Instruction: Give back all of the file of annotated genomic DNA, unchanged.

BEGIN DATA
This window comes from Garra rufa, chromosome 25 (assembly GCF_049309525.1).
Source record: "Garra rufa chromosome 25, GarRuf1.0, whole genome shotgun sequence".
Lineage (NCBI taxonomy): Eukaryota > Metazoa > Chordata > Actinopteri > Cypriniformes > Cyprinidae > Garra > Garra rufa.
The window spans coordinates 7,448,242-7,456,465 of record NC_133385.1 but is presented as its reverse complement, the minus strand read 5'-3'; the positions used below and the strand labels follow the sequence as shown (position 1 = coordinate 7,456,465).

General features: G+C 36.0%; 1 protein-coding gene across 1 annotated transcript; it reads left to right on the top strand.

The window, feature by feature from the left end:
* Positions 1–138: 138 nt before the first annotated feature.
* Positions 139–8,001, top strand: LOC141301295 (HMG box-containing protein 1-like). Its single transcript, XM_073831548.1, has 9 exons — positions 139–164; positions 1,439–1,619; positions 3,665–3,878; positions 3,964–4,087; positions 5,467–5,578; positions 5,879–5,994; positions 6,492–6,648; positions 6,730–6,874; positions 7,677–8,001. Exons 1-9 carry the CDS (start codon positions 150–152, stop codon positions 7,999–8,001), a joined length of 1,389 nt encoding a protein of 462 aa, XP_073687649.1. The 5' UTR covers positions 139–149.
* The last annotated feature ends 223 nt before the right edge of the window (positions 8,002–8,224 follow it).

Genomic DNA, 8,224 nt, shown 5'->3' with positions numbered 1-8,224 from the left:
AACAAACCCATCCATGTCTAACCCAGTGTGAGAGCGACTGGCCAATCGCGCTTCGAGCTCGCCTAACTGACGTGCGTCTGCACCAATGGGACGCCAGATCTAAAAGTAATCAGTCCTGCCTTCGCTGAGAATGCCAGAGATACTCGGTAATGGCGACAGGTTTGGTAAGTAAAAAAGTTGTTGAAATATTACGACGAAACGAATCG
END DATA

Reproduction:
This window comes from Garra rufa, chromosome 25 (assembly GCF_049309525.1).
Source record: "Garra rufa chromosome 25, GarRuf1.0, whole genome shotgun sequence".
Lineage (NCBI taxonomy): Eukaryota > Metazoa > Chordata > Actinopteri > Cypriniformes > Cyprinidae > Garra > Garra rufa.
The window spans coordinates 7,448,242-7,456,465 of record NC_133385.1 but is presented as its reverse complement, the minus strand read 5'-3'; the positions used below and the strand labels follow the sequence as shown (position 1 = coordinate 7,456,465).

General features: G+C 36.0%; 1 protein-coding gene across 1 annotated transcript; it reads left to right on the top strand.

The window, feature by feature from the left end:
* Positions 1–138: 138 nt before the first annotated feature.
* Positions 139–8,001, top strand: LOC141301295 (HMG box-containing protein 1-like). Its single transcript, XM_073831548.1, has 9 exons — positions 139–164; positions 1,439–1,619; positions 3,665–3,878; positions 3,964–4,087; positions 5,467–5,578; positions 5,879–5,994; positions 6,492–6,648; positions 6,730–6,874; positions 7,677–8,001. Exons 1-9 carry the CDS (start codon positions 150–152, stop codon positions 7,999–8,001), a joined length of 1,389 nt encoding a protein of 462 aa, XP_073687649.1. The 5' UTR covers positions 139–149.
* The last annotated feature ends 223 nt before the right edge of the window (positions 8,002–8,224 follow it).

Genomic DNA, 8,224 nt, shown 5'->3' with positions numbered 1-8,224 from the left:
AACAAACCCATCCATGTCTAACCCAGTGTGAGAGCGACTGGCCAATCGCGCTTCGAGCTCGCCTAACTGACGTGCGTCTGCACCAATGGGACGCCAGATCTAAAAGTAATCAGTCCTGCCTTCGCTGAGAATGCCAGAGATACTCGGTAATGGCGACAGGTTTGGTAAGTAAAAAAGTTGTTGAAATATTACGACGAAACGAATCG